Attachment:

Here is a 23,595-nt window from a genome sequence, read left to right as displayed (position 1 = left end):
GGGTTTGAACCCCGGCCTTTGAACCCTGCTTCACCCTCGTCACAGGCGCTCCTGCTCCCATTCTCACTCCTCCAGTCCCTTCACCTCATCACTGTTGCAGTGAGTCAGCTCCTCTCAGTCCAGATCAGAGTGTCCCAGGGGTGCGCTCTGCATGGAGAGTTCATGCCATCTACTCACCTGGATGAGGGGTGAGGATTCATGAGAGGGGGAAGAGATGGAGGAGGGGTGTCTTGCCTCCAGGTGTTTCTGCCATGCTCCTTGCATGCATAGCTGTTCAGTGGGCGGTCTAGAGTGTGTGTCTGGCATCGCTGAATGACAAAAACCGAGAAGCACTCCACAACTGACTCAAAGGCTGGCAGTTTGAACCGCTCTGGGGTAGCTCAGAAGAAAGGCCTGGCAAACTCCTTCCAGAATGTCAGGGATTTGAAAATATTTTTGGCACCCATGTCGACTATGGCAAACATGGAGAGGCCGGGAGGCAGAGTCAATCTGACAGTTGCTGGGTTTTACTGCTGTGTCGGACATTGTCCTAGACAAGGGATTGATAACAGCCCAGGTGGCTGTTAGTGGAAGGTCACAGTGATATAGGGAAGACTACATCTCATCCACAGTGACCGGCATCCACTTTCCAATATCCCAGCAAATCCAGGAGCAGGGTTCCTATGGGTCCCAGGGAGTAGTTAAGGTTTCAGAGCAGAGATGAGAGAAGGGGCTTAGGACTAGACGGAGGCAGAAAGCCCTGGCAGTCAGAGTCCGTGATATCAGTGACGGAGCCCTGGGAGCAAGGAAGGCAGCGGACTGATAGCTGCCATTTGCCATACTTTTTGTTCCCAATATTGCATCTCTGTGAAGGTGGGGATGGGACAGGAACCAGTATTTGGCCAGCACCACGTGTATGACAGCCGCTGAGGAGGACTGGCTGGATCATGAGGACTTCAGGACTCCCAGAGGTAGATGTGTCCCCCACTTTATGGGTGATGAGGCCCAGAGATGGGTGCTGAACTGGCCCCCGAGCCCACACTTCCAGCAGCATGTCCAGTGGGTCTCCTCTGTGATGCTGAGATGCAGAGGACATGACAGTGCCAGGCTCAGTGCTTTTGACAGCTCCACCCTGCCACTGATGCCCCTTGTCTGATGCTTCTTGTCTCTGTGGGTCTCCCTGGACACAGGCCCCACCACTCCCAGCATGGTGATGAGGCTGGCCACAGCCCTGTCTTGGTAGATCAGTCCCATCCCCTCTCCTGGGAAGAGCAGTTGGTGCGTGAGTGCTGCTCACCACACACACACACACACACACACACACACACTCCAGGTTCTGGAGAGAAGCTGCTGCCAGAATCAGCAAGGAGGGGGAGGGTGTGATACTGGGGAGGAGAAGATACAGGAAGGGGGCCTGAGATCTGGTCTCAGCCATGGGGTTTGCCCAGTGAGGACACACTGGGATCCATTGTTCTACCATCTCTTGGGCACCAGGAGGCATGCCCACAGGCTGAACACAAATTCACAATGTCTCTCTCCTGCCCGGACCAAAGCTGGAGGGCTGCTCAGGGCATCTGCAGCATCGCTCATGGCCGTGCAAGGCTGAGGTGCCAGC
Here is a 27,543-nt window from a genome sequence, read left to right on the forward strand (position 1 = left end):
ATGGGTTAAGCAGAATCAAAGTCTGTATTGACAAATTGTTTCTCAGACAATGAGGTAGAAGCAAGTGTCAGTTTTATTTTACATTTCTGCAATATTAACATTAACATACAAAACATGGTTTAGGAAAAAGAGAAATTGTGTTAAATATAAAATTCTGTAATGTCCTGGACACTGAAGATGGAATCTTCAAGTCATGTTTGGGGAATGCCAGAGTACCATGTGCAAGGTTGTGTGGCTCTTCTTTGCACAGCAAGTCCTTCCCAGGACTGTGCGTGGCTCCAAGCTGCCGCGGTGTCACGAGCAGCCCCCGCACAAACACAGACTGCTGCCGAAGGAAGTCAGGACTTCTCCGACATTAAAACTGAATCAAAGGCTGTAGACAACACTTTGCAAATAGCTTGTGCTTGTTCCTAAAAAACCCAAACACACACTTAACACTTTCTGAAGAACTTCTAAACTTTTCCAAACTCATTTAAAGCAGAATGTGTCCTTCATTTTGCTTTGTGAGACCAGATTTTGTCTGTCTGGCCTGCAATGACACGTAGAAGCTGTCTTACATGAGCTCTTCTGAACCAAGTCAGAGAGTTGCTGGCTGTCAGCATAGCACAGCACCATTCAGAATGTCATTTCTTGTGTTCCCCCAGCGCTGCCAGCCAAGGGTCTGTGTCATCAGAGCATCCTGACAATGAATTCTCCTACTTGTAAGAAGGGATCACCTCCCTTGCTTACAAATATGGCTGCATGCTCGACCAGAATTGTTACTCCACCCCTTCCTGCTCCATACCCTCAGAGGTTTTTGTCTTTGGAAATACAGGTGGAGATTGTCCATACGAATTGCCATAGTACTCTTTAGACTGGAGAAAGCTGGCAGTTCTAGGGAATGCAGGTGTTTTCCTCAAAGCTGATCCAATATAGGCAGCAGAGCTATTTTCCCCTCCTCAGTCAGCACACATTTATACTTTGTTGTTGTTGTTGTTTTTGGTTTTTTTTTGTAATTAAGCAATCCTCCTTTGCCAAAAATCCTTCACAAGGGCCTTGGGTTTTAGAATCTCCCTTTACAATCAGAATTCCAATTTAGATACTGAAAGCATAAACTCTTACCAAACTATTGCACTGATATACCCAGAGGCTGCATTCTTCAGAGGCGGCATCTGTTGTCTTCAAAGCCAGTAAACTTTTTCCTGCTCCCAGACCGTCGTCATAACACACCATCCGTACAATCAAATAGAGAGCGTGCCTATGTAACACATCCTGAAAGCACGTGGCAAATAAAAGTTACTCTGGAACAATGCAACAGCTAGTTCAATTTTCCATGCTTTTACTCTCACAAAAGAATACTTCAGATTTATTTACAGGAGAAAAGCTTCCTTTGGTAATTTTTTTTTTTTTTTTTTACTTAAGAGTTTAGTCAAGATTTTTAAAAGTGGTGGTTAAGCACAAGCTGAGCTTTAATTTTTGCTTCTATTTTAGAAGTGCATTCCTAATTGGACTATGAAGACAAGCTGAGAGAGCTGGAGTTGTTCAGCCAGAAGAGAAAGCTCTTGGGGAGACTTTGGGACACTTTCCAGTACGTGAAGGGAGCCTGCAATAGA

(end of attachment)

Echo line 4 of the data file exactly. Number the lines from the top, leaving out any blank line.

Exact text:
ATGGGTTAAGCAGAATCAAAGTCTGTATTGACAAATTGTTTCTCAGACAATGAGGTAGAAGCAAGTGTCAGTTTTATTTTACATTTCTGCAATATTAACATTAACATACAAAACATGGTTTAGGAAAAAGAGAAATTGTGTTAAATATAAAATTCTGTAATGTCCTGGACACTGAAGATGGAATCTTCAAGTCATGTTTGGGGAATGCCAGAGTACCATGTGCAAGGTTGTGTGGCTCTTCTTTGCACAGCAAGTCCTTCCCAGGACTGTGCGTGGCTCCAAGCTGCCGCGGTGTCACGAGCAGCCCCCGCACAAACACAGACTGCTGCCGAAGGAAGTCAGGACTTCTCCGACATTAAAACTGAATCAAAGGCTGTAGACAACACTTTGCAAATAGCTTGTGCTTGTTCCTAAAAAACCCAAACACACACTTAACACTTTCTGAAGAACTTCTAAACTTTTCCAAACTCATTTAAAGCAGAATGTGTCCTTCATTTTGCTTTGTGAGACCAGATTTTGTCTGTCTGGCCTGCAATGACACGTAGAAGCTGTCTTACATGAGCTCTTCTGAACCAAGTCAGAGAGTTGCTGGCTGTCAGCATAGCACAGCACCATTCAGAATGTCATTTCTTGTGTTCCCCCAGCGCTGCCAGCCAAGGGTCTGTGTCATCAGAGCATCCTGACAATGAATTCTCCTACTTGTAAGAAGGGATCACCTCCCTTGCTTACAAATATGGCTGCATGCTCGACCAGAATTGTTACTCCACCCCTTCCTGCTCCATACCCTCAGAGGTTTTTGTCTTTGGAAATACAGGTGGAGATTGTCCATACGAATTGCCATAGTACTCTTTAGACTGGAGAAAGCTGGCAGTTCTAGGGAATGCAGGTGTTTTCCTCAAAGCTGATCCAATATAGGCAGCAGAGCTATTTTCCCCTCCTCAGTCAGCACACATTTATACTTTGTTGTTGTTGTTGTTTTTGGTTTTTTTTTGTAATTAAGCAATCCTCCTTTGCCAAAAATCCTTCACAAGGGCCTTGGGTTTTAGAATCTCCCTTTACAATCAGAATTCCAATTTAGATACTGAAAGCATAAACTCTTACCAAACTATTGCACTGATATACCCAGAGGCTGCATTCTTCAGAGGCGGCATCTGTTGTCTTCAAAGCCAGTAAACTTTTTCCTGCTCCCAGACCGTCGTCATAACACACCATCCGTACAATCAAATAGAGAGCGTGCCTATGTAACACATCCTGAAAGCACGTGGCAAATAAAAGTTACTCTGGAACAATGCAACAGCTAGTTCAATTTTCCATGCTTTTACTCTCACAAAAGAATACTTCAGATTTATTTACAGGAGAAAAGCTTCCTTTGGTAATTTTTTTTTTTTTTTTTTACTTAAGAGTTTAGTCAAGATTTTTAAAAGTGGTGGTTAAGCACAAGCTGAGCTTTAATTTTTGCTTCTATTTTAGAAGTGCATTCCTAATTGGACTATGAAGACAAGCTGAGAGAGCTGGAGTTGTTCAGCCAGAAGAGAAAGCTCTTGGGGAGACTTTGGGACACTTTCCAGTACGTGAAGGGAGCCTGCAATAGA